Foundations first: building a strong speech for full effect.

Speeches can often form an important part of a communications plan. The structure of a speech can make or break its effectiveness, regardless of delivery.

Some advice on how to structure a speech can be found in an often used tool of effective speeches, a quote:

“If you have an important point to make, don’t try to be subtle or clever. Use a pile driver. Hit the point once. Then come back and hit it again. Then hit it a third time – a tremendous whack.” – Winston Churchill

Mr Churchill was onto something. To be most effective, a speech should have a structure built on a simple framework.

1. “If you have an important point to make, don’t try to be subtle or clever…”

Keep things simple. Keeping the audience engaged is a key challenge for a speech. Too much information or content, and the attention of the audience may wane. Consider what are the key take-away messages, trying to keep it to three at most. A good speech is an introduction to a few important messages, not a drawn out conversation.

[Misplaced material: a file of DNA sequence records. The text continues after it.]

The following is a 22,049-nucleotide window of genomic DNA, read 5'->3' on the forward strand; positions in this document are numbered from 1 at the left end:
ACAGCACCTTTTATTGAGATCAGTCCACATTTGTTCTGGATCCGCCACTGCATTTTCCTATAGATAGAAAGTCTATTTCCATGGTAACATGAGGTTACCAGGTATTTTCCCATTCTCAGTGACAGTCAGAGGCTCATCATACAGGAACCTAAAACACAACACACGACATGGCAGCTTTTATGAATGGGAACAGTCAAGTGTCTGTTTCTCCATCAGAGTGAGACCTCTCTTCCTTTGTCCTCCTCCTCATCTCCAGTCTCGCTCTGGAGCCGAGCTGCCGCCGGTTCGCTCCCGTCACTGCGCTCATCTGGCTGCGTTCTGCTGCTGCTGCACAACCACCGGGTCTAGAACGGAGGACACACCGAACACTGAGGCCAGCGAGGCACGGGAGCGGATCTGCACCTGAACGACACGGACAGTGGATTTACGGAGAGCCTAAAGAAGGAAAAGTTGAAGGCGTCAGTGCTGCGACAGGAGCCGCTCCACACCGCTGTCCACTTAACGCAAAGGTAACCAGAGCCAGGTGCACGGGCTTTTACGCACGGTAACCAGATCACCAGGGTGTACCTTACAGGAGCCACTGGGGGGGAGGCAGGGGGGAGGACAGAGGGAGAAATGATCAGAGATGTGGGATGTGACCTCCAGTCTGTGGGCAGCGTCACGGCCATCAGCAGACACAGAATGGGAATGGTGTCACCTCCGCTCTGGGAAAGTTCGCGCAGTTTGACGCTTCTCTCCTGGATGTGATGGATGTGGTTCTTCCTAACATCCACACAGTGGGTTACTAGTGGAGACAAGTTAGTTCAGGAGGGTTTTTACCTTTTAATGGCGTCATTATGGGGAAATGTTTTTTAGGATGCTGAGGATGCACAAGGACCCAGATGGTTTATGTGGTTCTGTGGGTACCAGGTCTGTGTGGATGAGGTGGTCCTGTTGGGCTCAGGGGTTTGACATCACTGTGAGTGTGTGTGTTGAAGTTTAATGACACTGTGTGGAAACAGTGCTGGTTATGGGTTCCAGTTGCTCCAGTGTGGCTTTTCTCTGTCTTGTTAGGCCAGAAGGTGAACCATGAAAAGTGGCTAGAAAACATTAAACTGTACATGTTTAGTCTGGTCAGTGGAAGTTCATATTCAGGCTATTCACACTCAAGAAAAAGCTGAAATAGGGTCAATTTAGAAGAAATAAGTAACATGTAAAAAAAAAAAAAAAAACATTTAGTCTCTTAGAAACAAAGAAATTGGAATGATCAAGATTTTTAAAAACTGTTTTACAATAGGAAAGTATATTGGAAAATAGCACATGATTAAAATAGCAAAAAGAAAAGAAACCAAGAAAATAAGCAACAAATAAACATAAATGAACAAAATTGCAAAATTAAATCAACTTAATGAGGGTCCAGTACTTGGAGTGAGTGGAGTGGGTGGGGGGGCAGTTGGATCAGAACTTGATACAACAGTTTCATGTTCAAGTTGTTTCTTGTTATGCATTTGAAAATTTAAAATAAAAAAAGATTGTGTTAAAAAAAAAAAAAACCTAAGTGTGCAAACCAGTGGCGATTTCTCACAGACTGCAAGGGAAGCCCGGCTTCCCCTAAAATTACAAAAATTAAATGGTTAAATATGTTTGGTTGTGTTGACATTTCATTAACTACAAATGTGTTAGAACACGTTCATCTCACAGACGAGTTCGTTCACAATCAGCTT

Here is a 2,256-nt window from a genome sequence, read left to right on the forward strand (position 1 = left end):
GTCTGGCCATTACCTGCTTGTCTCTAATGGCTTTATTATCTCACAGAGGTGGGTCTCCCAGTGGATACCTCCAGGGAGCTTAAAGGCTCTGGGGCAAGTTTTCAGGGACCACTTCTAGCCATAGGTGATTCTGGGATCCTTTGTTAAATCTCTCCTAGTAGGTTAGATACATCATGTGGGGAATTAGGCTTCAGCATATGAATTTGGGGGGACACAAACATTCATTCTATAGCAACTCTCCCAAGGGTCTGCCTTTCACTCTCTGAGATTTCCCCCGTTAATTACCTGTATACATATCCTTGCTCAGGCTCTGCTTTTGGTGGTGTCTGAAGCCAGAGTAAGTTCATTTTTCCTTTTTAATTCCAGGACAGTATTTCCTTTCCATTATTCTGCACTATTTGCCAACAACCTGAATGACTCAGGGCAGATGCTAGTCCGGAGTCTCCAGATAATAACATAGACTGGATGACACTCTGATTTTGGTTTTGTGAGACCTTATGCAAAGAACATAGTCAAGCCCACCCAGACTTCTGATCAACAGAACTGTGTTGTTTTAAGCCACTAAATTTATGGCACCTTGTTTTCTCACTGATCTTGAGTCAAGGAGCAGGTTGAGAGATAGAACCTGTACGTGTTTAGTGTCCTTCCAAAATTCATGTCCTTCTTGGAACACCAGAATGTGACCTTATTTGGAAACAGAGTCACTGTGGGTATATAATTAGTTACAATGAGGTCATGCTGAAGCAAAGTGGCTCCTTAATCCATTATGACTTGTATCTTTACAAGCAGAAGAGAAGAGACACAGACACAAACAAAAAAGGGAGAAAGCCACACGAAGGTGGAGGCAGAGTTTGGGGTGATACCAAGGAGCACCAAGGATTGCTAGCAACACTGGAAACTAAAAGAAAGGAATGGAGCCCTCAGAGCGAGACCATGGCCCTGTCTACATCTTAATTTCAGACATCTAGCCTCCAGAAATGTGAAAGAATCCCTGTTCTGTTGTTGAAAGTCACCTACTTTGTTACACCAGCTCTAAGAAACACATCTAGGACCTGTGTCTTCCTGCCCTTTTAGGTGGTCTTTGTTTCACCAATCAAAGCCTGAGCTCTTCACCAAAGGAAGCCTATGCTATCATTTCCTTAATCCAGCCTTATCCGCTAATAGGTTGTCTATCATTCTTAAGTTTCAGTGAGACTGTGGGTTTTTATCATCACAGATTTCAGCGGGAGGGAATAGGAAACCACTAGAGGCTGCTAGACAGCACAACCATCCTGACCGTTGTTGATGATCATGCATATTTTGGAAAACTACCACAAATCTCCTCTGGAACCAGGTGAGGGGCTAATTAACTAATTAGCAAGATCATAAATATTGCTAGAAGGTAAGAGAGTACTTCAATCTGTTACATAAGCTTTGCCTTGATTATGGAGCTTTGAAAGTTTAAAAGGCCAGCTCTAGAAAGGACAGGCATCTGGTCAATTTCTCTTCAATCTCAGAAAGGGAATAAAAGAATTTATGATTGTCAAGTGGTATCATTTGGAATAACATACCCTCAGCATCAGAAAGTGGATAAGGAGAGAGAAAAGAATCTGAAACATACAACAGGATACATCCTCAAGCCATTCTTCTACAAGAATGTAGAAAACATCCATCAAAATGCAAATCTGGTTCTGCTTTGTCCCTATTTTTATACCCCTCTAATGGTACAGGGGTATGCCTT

2.”…Use a pile driver. Hit the point once, then come back and hit it again…”

Clear messaging is a must. Once the audience is engaged, linking the key messages to a common theme will both help a speech to flow and make it easier for the audience to follow and recall important information. Think of the theme as the best book ever written, and the messages like the characters within. If the story is great, you’ll remember the characters.

3. “…Then hit it a third time. A tremendous whack.”

Finally, end the same way you began. The point of Winston’s quote is to emphasis repetition. By sticking to a common theme, the conclusion of a speech can come full circle and link back to the beginning – reinforcing the important messages – and giving a sense of symmetry. The conclusion is the last thing an audience hears, so by linking it back to the important messages, a speech gets to deliver one last ‘tremendous whack’ that will leave the important information fresh in the mind of the audience.

Read more about speech writing at Ellis Jones.

Talk to us about structuring your speech for full effect.

Image credit: Allen Lai via Flickr